SAWC FORESTRY COMPETITION 2015
Reading the remarkable range and variety of entries, I was encouragingly reminded that there are still those, in an increasingly utilitarian world, who are willing to put time, effort and creative flair into producing in written form unique gems of thought and expression. I sincerely thank the organizers and the entrants for allowing me the opportunity of this refreshing realisation.
What, in this competition, made the successful entries? a) Maintaining focus on the competition theme. b) Being bold enough to experiment with new words and new combinations of words. c) Having a clear plan of action, followed through to completion of the essay. d) Being brave enough to revise, cut and re-phrase until each sentence says exactly what the writer intended. e) Taking the trouble to carry out careful final editing before presentation.
And what factors led to a lack of success? a) Predictability of topic and expression. b) A lack of careful preparation and planning. c) An unexciting and pedestrian use of words. d) Failure to grab and hold the reader’s attention. e) A noticeable lack of self-editing.
But to those whose entries have not this time been successful: don’t give up! There is no real writer who does not have a box full of work that did not find acceptance. That is part of our discipline; part of our trade. The trick is to use those boxes as steps up to better performance, higher goals. That’s what writing is all about: never giving up; keeping on in spite of setbacks.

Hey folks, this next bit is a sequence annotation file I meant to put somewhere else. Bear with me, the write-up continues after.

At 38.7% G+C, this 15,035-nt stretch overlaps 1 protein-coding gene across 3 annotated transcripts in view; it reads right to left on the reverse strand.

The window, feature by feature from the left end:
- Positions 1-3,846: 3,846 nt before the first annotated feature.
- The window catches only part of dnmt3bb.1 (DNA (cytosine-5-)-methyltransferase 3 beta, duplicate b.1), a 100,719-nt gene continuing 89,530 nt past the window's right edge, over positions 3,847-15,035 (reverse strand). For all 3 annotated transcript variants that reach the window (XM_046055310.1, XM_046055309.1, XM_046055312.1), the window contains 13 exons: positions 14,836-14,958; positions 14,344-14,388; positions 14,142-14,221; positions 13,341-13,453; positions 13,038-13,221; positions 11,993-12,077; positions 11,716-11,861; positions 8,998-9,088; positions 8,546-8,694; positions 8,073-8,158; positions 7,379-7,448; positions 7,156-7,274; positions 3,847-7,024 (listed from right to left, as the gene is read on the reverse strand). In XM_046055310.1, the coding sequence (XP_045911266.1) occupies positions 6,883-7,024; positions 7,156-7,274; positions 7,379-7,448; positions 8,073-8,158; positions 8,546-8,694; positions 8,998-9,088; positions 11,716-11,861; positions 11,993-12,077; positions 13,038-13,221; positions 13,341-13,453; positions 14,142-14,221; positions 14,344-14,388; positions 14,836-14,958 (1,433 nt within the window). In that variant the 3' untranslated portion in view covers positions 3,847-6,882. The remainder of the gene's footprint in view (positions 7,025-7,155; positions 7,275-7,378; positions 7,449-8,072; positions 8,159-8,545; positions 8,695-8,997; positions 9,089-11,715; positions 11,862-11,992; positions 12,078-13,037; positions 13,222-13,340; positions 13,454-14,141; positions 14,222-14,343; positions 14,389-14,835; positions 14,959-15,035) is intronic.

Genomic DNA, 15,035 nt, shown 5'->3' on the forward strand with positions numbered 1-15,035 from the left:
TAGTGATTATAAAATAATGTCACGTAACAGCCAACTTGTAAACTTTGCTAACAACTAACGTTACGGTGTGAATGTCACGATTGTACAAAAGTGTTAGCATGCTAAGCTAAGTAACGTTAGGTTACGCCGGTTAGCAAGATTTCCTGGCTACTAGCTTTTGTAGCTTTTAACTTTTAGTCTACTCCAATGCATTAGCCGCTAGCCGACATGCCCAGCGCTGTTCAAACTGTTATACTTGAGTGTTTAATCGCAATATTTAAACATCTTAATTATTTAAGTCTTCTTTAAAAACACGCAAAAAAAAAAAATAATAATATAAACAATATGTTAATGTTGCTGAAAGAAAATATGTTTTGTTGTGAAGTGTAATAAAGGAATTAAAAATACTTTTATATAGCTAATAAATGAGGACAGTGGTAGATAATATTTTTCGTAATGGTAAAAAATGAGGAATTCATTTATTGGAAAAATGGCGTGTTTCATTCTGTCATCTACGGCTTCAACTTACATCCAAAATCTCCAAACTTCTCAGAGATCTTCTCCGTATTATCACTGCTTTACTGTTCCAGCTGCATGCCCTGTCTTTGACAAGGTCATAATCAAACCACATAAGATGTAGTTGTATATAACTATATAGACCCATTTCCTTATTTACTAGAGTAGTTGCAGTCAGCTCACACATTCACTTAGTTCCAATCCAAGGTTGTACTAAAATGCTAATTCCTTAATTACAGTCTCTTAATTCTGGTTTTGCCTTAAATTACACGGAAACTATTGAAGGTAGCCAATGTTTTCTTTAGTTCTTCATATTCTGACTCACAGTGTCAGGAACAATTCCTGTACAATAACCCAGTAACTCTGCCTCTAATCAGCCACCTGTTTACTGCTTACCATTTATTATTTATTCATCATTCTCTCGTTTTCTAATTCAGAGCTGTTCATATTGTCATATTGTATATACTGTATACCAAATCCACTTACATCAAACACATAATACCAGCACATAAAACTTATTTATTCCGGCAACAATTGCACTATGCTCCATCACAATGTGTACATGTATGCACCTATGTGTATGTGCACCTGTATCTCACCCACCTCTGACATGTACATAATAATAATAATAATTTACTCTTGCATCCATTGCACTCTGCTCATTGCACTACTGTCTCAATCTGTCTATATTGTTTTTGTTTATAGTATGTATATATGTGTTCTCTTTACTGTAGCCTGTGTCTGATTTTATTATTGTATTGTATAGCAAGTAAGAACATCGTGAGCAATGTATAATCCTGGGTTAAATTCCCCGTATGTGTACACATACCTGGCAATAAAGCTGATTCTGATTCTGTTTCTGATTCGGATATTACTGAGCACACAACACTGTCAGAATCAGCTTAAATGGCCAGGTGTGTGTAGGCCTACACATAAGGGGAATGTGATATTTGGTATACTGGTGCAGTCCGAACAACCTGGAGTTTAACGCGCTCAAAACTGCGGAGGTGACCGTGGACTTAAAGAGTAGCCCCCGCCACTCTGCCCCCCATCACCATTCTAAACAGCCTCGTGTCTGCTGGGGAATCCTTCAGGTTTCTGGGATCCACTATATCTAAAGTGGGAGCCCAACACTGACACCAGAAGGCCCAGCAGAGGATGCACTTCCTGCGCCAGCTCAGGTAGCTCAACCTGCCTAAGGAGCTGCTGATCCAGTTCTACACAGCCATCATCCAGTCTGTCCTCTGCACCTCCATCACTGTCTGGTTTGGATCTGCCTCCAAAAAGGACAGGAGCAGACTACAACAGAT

One of the most interesting features of many entries was the willingness of writers to experiment with new words and phrases, using language creatively to paint complex pictures, or express deep emotions; having the confidence to venture beyond the traditional confines of classroom English. Words are, after all, our common tools in seeking to express and explain our profoundest thoughts and deepest feelings. And, as with any tool, only repeated use and practice can lead to the development of complex skills and the production of intricate creations. And at the root of all this lies our search for die juiste woord, the mot juste, the precise phrase that will convey exactly what we wish to say on the subject under consideration.
In conclusion, I must thank and congratulate all those who have put time and effort into organizing this most valuable instrument for stimulating and encouraging the creative use of language at a time when there are many influences seeking to ‘dumb it down’. Long may your work continue!
Robin Lamplough 14 September 2015